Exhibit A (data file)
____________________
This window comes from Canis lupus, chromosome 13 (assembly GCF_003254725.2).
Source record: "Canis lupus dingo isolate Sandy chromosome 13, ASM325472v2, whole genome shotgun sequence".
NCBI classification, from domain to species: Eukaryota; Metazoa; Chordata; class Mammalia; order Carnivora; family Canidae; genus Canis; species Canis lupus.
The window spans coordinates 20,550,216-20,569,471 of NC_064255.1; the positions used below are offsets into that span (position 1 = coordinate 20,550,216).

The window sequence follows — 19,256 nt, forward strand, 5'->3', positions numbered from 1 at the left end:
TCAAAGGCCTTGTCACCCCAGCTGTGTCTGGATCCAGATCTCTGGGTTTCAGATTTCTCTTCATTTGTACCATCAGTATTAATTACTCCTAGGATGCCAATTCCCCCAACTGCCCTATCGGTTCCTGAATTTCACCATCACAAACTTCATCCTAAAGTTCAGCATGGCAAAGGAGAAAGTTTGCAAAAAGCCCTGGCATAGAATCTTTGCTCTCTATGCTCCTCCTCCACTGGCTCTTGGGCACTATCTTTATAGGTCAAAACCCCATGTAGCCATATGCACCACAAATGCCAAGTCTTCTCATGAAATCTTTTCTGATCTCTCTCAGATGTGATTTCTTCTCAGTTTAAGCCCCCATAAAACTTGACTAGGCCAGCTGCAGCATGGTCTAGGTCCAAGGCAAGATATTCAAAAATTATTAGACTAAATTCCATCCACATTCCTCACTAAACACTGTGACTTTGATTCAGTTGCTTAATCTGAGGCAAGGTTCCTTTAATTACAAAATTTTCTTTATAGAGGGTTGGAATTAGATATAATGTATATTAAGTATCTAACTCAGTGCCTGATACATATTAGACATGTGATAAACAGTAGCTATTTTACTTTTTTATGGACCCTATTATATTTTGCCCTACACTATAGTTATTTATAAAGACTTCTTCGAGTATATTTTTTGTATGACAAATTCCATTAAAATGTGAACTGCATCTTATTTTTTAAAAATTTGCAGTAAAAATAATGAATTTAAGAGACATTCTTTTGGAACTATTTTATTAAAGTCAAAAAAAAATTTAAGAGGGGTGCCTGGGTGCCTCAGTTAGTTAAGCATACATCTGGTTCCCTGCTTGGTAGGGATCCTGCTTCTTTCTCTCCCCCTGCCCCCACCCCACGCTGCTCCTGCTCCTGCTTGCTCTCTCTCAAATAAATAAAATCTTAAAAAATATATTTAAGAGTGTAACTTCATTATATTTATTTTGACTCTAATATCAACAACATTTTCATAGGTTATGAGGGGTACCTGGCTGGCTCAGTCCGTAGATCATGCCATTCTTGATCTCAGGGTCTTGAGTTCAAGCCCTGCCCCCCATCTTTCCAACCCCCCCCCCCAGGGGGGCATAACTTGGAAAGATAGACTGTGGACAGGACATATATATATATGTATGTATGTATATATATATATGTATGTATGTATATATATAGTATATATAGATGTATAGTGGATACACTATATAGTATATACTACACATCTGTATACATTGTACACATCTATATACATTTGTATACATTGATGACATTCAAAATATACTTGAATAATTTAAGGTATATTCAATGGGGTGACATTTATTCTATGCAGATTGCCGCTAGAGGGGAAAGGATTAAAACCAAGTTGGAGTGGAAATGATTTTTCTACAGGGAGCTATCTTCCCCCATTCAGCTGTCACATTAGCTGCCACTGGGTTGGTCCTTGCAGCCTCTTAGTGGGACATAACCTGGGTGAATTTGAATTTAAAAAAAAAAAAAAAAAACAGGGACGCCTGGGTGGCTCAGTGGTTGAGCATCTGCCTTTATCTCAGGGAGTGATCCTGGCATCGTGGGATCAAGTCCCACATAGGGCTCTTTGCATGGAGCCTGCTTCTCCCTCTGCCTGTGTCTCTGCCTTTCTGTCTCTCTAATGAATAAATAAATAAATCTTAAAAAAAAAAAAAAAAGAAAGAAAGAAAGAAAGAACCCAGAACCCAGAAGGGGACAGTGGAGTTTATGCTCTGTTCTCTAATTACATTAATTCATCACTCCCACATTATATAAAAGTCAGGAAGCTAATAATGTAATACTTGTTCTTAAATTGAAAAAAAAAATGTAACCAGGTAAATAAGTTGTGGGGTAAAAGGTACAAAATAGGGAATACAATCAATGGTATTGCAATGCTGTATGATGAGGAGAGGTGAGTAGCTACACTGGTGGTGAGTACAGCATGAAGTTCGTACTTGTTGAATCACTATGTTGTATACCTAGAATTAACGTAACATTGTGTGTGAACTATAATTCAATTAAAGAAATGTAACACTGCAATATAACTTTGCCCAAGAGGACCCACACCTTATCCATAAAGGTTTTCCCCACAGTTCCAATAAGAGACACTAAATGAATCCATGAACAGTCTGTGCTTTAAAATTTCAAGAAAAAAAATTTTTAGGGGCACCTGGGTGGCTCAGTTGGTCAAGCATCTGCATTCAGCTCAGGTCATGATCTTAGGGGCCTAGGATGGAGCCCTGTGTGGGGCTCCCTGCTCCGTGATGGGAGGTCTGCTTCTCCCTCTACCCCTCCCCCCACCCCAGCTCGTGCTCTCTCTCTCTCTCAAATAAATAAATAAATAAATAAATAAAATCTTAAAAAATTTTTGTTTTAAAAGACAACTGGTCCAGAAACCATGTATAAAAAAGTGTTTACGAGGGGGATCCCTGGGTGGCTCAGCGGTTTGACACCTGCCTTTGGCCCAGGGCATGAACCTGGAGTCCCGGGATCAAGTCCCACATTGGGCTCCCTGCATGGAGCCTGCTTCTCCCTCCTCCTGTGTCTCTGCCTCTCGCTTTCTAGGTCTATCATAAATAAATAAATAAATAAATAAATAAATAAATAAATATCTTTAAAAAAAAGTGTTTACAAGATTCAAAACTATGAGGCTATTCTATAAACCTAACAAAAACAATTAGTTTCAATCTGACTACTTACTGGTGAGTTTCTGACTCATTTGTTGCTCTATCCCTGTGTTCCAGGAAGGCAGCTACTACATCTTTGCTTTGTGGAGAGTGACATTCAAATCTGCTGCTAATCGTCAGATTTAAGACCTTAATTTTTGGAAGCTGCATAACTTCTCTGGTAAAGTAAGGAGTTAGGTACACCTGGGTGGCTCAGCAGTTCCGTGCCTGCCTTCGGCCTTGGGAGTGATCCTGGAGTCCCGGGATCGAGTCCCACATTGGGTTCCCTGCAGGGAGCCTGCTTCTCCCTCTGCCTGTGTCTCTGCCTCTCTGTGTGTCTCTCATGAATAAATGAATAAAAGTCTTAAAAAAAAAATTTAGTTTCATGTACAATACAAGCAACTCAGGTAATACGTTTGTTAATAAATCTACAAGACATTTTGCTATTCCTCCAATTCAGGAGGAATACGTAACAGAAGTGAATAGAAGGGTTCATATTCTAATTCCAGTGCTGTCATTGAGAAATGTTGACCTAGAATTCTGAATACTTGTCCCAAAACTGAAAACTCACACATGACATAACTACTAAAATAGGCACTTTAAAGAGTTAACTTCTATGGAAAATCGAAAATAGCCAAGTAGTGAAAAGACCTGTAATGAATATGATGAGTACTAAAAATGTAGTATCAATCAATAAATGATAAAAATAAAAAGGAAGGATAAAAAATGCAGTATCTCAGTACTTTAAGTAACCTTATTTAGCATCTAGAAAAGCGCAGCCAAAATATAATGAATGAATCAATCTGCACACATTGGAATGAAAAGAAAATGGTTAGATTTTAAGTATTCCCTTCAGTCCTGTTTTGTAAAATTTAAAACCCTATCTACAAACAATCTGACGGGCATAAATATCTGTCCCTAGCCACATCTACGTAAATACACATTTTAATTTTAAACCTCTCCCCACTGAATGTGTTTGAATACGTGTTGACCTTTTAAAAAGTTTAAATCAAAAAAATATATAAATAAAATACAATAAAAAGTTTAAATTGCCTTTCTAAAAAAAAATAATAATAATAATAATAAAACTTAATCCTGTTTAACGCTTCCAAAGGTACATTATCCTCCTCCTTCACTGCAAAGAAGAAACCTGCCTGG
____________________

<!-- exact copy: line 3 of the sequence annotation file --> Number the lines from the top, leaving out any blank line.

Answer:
NCBI classification, from domain to species: Eukaryota; Metazoa; Chordata; class Mammalia; order Carnivora; family Canidae; genus Canis; species Canis lupus.